The MacDonald Slaughterhouse
Whatever your opinion on whether the Supreme Court reached the right result in MacDonald, Ilya Somin destroys the plurality’s argument against applying the privileges or immunities clause despite unambiguous evidence that the privileges or immunities clause was originally meant to apply in exactly the sort of situation presented in MacDonald. In refusing to revive the privileges or immunities clause, the plurality once again demonstrated that all too often, the term “originalism” means merely “New Deal Originalism.”
Somin is at his most devastating here:
It’s true that the petitioners in McDonald failed to provide a precise statement of the rights protected by the Privileges or Immunities Clause. That might be a defensible reason for preferring the Due Process Clause — if the Court’s approach to that Clause were at all clear itself. In reality, of course, the Court’s standard for recognizing rights under the Due Process Clause is notoriously unclear, and open to manipulation. That standard (endorsed once again by today’s plurality) is whether the right in question is “fundamental” to “our scheme of ordered liberty.” You don’t have to be a constitutional law scholar to recognize that judges with different political ideologies and judicial philosophies will have enormous disagreements over the question of which rights are truly “fundamental.”
What is particularly unfortunate with the decision here is that the 5-4 result epitomizes why the use of substantive due process to do the lifting of the privileges or immunities clause is so problematic. Regardless of your position on the Second Amendment, whether the Second Amendment’s right to keep and bear arms is “fundamental” to “our scheme of ordered liberty” is severely questionable. Certainly other countries are able to have something that we would call “ordered liberty” without ironclad protection of firearms ownership rights. And while historically there may have been instances where the ability of the citizenry to safeguard or expand “ordered liberty” via ownership of firearms, the restrictions that are allowed on the Second Amendment under Heller ensure that the government’s advantage in firepower will be insurmountable in such hypothetical circumstances nowadays.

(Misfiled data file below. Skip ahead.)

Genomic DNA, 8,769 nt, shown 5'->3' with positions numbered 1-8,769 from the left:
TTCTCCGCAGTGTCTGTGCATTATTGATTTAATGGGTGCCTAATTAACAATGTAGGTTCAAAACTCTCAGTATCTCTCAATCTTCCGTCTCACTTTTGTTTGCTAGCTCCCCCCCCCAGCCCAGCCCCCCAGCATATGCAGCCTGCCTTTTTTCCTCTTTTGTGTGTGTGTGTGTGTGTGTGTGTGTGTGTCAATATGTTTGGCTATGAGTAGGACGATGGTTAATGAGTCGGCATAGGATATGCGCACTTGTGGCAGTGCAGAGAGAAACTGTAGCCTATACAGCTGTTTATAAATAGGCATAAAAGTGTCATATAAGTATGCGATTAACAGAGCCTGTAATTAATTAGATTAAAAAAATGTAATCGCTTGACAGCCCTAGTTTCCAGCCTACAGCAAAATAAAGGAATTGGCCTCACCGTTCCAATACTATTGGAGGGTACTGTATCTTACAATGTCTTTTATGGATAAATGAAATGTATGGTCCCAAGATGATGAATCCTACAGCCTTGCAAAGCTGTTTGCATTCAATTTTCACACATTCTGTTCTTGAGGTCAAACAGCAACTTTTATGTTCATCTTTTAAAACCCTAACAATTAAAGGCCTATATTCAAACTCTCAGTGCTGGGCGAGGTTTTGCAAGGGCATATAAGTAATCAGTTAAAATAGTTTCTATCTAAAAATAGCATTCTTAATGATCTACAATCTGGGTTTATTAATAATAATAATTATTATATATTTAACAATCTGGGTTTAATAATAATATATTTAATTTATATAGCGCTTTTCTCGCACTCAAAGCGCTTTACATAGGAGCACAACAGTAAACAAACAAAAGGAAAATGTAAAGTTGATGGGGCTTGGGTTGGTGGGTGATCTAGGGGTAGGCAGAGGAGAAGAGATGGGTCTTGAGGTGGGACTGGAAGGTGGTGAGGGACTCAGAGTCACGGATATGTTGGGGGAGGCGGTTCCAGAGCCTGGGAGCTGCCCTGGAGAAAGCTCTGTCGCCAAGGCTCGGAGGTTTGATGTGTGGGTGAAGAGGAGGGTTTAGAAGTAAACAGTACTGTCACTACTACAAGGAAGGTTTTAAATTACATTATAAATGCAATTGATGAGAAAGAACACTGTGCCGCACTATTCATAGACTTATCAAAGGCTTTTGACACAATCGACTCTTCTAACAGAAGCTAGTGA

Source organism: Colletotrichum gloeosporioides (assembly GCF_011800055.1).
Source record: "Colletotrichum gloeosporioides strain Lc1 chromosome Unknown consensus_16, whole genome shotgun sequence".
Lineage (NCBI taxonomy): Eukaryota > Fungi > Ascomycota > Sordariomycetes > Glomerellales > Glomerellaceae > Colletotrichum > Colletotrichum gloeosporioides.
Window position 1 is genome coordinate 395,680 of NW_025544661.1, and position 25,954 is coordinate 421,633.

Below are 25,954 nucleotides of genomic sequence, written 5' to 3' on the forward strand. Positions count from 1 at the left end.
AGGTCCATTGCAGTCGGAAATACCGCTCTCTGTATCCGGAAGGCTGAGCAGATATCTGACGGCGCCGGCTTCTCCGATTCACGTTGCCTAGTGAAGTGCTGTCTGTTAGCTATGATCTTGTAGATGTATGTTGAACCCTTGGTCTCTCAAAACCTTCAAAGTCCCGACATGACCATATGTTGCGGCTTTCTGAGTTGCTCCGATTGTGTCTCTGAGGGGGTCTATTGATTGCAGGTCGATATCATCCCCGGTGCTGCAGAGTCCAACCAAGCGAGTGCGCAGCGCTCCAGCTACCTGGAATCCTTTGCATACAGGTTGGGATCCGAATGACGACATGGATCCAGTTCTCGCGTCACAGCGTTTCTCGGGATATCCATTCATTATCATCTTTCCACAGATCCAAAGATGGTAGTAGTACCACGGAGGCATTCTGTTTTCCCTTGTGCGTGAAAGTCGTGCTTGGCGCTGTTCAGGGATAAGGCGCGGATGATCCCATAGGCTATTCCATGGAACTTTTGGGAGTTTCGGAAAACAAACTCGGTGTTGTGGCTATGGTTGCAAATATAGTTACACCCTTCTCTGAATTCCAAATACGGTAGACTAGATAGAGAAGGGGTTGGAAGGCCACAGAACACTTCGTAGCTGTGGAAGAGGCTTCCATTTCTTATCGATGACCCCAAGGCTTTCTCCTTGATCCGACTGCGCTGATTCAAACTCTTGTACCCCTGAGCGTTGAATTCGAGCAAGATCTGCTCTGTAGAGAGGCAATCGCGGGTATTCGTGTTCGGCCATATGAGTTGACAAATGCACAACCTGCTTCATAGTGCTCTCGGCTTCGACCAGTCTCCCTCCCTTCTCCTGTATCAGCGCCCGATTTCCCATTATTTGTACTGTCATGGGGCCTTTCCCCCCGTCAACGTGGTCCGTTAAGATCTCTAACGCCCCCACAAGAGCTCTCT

That’s not to say that a case can’t be made that Second Amendment rights are in fact “fundamental” to “our scheme of ordered liberty.” Instead, it’s to say that whether a particular right is so fundamental as to warrant due process protection is left entirely up to where one falls on the political spectrum, almost by definition. Liberals, by definition, value certain rights as “fundamental,” and worth making a higher priority than other rights; conservatives, by definition, will value a completely different set of rights as “fundamental,” and worth making a higher priority than other rights.
However, in order for a “right” to be objectively “fundamental,” it must be essentially universal or at the very least completely exempt from interference by a political body. Unfortunately, the Supreme Court is also an inherently political body, appointed, as it is, by politicians, meaning that what is and is not a “fundamental right” will be left to be determined on a more or less arbitrary basis. Worse, the “fundamental rights” doctrine provides a means for the Supreme Court to revisit and limit the effects of any decision that a particular right is, indeed, a Constitutional right – just because a right is a Constitutional right against the federal government, it can still be found not to be a “fundament right” against state governments. And, of course, the federal government has ample tools to coerce states into doing its bidding.
In short, the “fundamental rights” doctrine is ultimately self-defeating, leaving few rights as truly “fundamental” and the contours of many rights protected and defined only arbitrarily. The privileges or immunities clause would, at least, hold out the possibility of a more or less objective standard upon which individuals may rely, and at minimum would provide an indisputable starting point for understanding what a state actor is and is not prohibited from doing: if it’s an individual constitutional right, it’s a right that neither the federal nor the state government may infringe.